Whether the children of these births are more creative as Emery asserts, is not confirmed, however pot does stimulate creativity in adults, and their children, having been exposed to these creative parents would be expected to demonstrate more creativity than their non stimulated peers.
Other statements made by Emery can be likewise checked on these websites, or one could read the excellent book Marijuana Myths, Marijuana Facts by Lyn Zimmer, PhD and Dr. John P. Morgan, MD, which is readily available at your local head shop.
When Handley made his comments, stating incorrectly that there are no studies backing Emery’s assertions, he exposed his ignorance.
Unfortunately, any health-care professional who has not taken the trouble to keep up on information available will continue to spew the party line due to this ignorance.
I suggest that Handley do some research prior to making any subsequent statements.
Medicine Hat, Alberta
Pot’s pros and cons
not cut and dried
Dana Larsen’s quest to legalize marijuana has evidently caused him to be unfairly selective of which research literature he chooses to pay attention to.
The study that he quotes in his letter to the News on Wednesday, (Pot Debate) actually published in the Journal of Clinical Investigation, and not in the Journal of Clinical Psychology as he states, is indeed intriguing.
It shows that very high doses of cannabis-like substances might cause growth of neural stem cells in the hippocampal areas of rat brains, similar to the postulated effect of some antidepressant medications.
The point of this research article was to better understand the mechanisms of action of marijuana on the brain, to resolve some of the questions arising from conflicting studies on its effects, as well as to further the research on potential medical benefits of this drug.
I have no issue with the value of this study, and, in fact, also agree that marijuana offers a host of known and potential medical benefits.
Furthermore, I also believe that there is merit to arguments for decriminalizing the possession of marijuana, as long as it done in the context of a comprehensive drug strategy, just as the Canadian Medical Association has advocated for years.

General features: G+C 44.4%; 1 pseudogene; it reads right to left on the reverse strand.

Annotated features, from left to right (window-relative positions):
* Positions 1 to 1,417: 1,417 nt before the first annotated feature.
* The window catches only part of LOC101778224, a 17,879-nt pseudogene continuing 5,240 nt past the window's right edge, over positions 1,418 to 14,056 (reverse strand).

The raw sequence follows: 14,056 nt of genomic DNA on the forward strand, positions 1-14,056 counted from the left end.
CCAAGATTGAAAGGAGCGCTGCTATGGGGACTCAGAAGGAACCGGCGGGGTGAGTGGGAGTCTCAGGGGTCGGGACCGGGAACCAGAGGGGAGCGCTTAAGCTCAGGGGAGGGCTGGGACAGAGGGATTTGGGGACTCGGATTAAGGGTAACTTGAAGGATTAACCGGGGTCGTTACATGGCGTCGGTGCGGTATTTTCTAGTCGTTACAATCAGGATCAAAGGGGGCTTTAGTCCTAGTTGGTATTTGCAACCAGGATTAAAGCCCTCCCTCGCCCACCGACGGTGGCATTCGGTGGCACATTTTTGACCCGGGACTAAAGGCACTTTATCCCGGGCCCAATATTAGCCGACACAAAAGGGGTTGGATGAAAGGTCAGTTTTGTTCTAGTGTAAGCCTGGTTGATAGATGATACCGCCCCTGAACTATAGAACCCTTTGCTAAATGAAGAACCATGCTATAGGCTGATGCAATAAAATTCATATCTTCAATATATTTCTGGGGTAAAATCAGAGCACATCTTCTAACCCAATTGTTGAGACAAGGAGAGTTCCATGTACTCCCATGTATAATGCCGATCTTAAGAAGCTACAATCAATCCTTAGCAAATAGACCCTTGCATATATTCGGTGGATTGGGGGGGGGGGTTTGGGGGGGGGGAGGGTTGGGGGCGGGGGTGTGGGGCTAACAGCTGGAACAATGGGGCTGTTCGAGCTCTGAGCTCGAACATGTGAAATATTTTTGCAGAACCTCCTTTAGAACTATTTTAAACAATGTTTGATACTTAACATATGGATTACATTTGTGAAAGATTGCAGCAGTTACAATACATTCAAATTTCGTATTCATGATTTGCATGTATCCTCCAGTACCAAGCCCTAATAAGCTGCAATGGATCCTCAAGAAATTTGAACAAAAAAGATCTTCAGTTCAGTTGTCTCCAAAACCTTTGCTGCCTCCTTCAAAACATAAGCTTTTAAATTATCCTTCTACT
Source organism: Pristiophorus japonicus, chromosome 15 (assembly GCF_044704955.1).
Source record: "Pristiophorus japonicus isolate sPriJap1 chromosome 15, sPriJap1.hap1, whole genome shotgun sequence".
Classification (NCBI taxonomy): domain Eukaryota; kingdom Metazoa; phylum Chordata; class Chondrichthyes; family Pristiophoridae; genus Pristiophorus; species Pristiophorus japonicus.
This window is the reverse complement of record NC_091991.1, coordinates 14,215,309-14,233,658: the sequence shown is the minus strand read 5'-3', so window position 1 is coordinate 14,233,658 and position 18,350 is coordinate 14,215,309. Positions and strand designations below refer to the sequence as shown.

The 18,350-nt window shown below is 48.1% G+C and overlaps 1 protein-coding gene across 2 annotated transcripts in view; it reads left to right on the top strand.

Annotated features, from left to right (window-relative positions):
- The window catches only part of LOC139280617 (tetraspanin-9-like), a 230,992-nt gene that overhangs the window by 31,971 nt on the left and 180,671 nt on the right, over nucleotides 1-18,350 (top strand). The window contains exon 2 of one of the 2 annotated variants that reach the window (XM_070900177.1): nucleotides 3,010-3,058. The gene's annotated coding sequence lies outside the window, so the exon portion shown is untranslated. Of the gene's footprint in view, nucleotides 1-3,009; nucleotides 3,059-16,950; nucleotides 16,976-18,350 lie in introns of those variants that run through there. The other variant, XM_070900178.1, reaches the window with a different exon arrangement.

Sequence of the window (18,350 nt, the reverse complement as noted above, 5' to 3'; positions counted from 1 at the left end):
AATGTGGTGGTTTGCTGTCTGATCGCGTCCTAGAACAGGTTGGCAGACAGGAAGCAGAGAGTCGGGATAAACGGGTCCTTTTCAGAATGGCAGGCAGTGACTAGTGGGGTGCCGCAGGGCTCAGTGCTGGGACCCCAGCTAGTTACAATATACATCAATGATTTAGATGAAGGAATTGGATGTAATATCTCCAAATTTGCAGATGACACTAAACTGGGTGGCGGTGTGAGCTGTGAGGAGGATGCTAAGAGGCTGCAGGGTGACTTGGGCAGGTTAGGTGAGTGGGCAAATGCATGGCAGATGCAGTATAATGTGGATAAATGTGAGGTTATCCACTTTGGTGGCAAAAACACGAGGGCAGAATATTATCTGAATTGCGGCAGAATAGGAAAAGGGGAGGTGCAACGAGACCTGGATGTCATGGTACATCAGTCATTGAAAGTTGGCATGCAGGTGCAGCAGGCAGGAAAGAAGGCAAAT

What I do take issue with is the spurious generalization that a particular study on rat brains makes it safe, and even beneficial to smoke marijuana in large or chronic amounts.
Marijuana’s potential for harm is vastly underrepresented in today’s society, as opposed to the known harm from other illicit drugs, tobacco, or alcohol.
Among the many effects of concern I would like to remind readers of the following:
Marijuana’s ability to impair concentration and motor performance is much longer than the effect on mood, thus leading to impaired driving performance whilst under the impression that the drug has worn off. When tested for, marijuana has been found to be present in significant numbers of injured drivers.
There is an increasing and very worrying association between heavy use of marijuana in youth and later development of psychosis.
There is an association with use during pregnancy and neurodevelopmental problems and might lead to behaviour and cognitive difficulties in childhood.
If someone chooses to take marijuana recreationally, they should be fully aware of the risks associated with both short-term and long-term use.
If using marijuana medicinally, patients need to explore alternatives, be aware of the risks, and consult with their physicians.
As medical officer of health, I see it as my duty to present the best possible, unbiased information to the public to help them interpret risks and benefits that might apply to their health.
To someone running for public office, I would expect nothing less.
Brendan Hanley MD MPH, medical officer of health, Yukon